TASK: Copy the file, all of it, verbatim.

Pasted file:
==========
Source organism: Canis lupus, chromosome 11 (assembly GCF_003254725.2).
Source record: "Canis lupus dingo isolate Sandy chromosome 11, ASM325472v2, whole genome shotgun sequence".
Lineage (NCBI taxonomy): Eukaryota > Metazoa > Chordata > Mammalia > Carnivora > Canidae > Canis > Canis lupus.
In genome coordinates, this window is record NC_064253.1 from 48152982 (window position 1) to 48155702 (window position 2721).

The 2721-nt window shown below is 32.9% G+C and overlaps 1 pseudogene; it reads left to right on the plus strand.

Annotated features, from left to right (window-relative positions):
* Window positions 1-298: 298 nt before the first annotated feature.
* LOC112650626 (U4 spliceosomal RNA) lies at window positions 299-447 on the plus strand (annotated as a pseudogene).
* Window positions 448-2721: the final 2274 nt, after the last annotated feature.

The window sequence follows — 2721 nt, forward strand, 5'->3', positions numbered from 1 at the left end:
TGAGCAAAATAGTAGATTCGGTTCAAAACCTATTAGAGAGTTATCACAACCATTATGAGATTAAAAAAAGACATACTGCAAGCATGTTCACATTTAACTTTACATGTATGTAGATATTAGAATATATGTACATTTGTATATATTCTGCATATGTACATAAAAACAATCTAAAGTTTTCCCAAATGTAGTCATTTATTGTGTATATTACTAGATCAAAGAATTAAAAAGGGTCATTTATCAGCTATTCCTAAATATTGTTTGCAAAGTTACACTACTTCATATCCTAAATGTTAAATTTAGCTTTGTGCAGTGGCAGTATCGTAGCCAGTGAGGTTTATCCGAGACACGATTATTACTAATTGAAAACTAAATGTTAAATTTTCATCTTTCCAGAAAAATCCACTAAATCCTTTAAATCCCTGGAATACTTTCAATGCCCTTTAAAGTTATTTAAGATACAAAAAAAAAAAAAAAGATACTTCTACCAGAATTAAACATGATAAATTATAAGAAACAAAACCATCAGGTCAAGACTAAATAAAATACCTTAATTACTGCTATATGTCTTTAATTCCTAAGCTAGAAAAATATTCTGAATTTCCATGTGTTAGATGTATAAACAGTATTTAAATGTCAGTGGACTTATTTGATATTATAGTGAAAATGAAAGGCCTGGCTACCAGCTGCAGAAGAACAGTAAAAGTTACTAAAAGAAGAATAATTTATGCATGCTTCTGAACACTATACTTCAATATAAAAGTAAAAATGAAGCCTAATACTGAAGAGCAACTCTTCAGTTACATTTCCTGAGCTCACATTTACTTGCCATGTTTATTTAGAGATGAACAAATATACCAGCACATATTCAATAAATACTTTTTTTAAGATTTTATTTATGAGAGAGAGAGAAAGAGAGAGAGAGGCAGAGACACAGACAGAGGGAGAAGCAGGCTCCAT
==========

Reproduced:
Source organism: Canis lupus, chromosome 11 (assembly GCF_003254725.2).
Source record: "Canis lupus dingo isolate Sandy chromosome 11, ASM325472v2, whole genome shotgun sequence".
Lineage (NCBI taxonomy): Eukaryota > Metazoa > Chordata > Mammalia > Carnivora > Canidae > Canis > Canis lupus.
In genome coordinates, this window is record NC_064253.1 from 48152982 (window position 1) to 48155702 (window position 2721).

The 2721-nt window shown below is 32.9% G+C and overlaps 1 pseudogene; it reads left to right on the plus strand.

Annotated features, from left to right (window-relative positions):
* Window positions 1-298: 298 nt before the first annotated feature.
* LOC112650626 (U4 spliceosomal RNA) lies at window positions 299-447 on the plus strand (annotated as a pseudogene).
* Window positions 448-2721: the final 2274 nt, after the last annotated feature.

The window sequence follows — 2721 nt, forward strand, 5'->3', positions numbered from 1 at the left end:
TGAGCAAAATAGTAGATTCGGTTCAAAACCTATTAGAGAGTTATCACAACCATTATGAGATTAAAAAAAGACATACTGCAAGCATGTTCACATTTAACTTTACATGTATGTAGATATTAGAATATATGTACATTTGTATATATTCTGCATATGTACATAAAAACAATCTAAAGTTTTCCCAAATGTAGTCATTTATTGTGTATATTACTAGATCAAAGAATTAAAAAGGGTCATTTATCAGCTATTCCTAAATATTGTTTGCAAAGTTACACTACTTCATATCCTAAATGTTAAATTTAGCTTTGTGCAGTGGCAGTATCGTAGCCAGTGAGGTTTATCCGAGACACGATTATTACTAATTGAAAACTAAATGTTAAATTTTCATCTTTCCAGAAAAATCCACTAAATCCTTTAAATCCCTGGAATACTTTCAATGCCCTTTAAAGTTATTTAAGATACAAAAAAAAAAAAAAAGATACTTCTACCAGAATTAAACATGATAAATTATAAGAAACAAAACCATCAGGTCAAGACTAAATAAAATACCTTAATTACTGCTATATGTCTTTAATTCCTAAGCTAGAAAAATATTCTGAATTTCCATGTGTTAGATGTATAAACAGTATTTAAATGTCAGTGGACTTATTTGATATTATAGTGAAAATGAAAGGCCTGGCTACCAGCTGCAGAAGAACAGTAAAAGTTACTAAAAGAAGAATAATTTATGCATGCTTCTGAACACTATACTTCAATATAAAAGTAAAAATGAAGCCTAATACTGAAGAGCAACTCTTCAGTTACATTTCCTGAGCTCACATTTACTTGCCATGTTTATTTAGAGATGAACAAATATACCAGCACATATTCAATAAATACTTTTTTTAAGATTTTATTTATGAGAGAGAGAGAAAGAGAGAGAGAGGCAGAGACACAGACAGAGGGAGAAGCAGGCTCCAT